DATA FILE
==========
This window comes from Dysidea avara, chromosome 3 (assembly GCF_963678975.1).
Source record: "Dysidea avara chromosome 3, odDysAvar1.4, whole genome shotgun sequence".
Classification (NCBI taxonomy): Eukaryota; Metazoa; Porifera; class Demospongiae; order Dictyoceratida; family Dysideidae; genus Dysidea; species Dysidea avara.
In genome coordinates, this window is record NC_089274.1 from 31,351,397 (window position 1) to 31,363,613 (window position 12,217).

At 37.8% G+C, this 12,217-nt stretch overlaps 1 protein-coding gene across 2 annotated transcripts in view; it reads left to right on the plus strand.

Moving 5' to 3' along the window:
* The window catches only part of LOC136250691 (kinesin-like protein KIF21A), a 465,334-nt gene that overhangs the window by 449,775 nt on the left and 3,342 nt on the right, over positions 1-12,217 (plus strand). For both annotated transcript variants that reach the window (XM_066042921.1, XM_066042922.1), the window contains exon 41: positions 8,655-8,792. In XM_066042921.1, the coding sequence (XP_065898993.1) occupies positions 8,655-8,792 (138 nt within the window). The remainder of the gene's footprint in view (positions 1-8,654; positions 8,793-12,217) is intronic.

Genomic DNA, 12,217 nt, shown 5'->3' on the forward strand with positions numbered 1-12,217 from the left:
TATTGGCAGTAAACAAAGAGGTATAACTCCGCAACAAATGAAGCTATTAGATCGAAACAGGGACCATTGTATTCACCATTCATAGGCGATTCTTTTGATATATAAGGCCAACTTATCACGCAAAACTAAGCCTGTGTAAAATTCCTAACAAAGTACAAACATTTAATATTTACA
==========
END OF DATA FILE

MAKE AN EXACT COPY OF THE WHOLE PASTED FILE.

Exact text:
This window comes from Dysidea avara, chromosome 3 (assembly GCF_963678975.1).
Source record: "Dysidea avara chromosome 3, odDysAvar1.4, whole genome shotgun sequence".
Classification (NCBI taxonomy): Eukaryota; Metazoa; Porifera; class Demospongiae; order Dictyoceratida; family Dysideidae; genus Dysidea; species Dysidea avara.
In genome coordinates, this window is record NC_089274.1 from 31,351,397 (window position 1) to 31,363,613 (window position 12,217).

At 37.8% G+C, this 12,217-nt stretch overlaps 1 protein-coding gene across 2 annotated transcripts in view; it reads left to right on the plus strand.

Moving 5' to 3' along the window:
* The window catches only part of LOC136250691 (kinesin-like protein KIF21A), a 465,334-nt gene that overhangs the window by 449,775 nt on the left and 3,342 nt on the right, over positions 1-12,217 (plus strand). For both annotated transcript variants that reach the window (XM_066042921.1, XM_066042922.1), the window contains exon 41: positions 8,655-8,792. In XM_066042921.1, the coding sequence (XP_065898993.1) occupies positions 8,655-8,792 (138 nt within the window). The remainder of the gene's footprint in view (positions 1-8,654; positions 8,793-12,217) is intronic.

Genomic DNA, 12,217 nt, shown 5'->3' on the forward strand with positions numbered 1-12,217 from the left:
TATTGGCAGTAAACAAAGAGGTATAACTCCGCAACAAATGAAGCTATTAGATCGAAACAGGGACCATTGTATTCACCATTCATAGGCGATTCTTTTGATATATAAGGCCAACTTATCACGCAAAACTAAGCCTGTGTAAAATTCCTAACAAAGTACAAACATTTAATATTTACA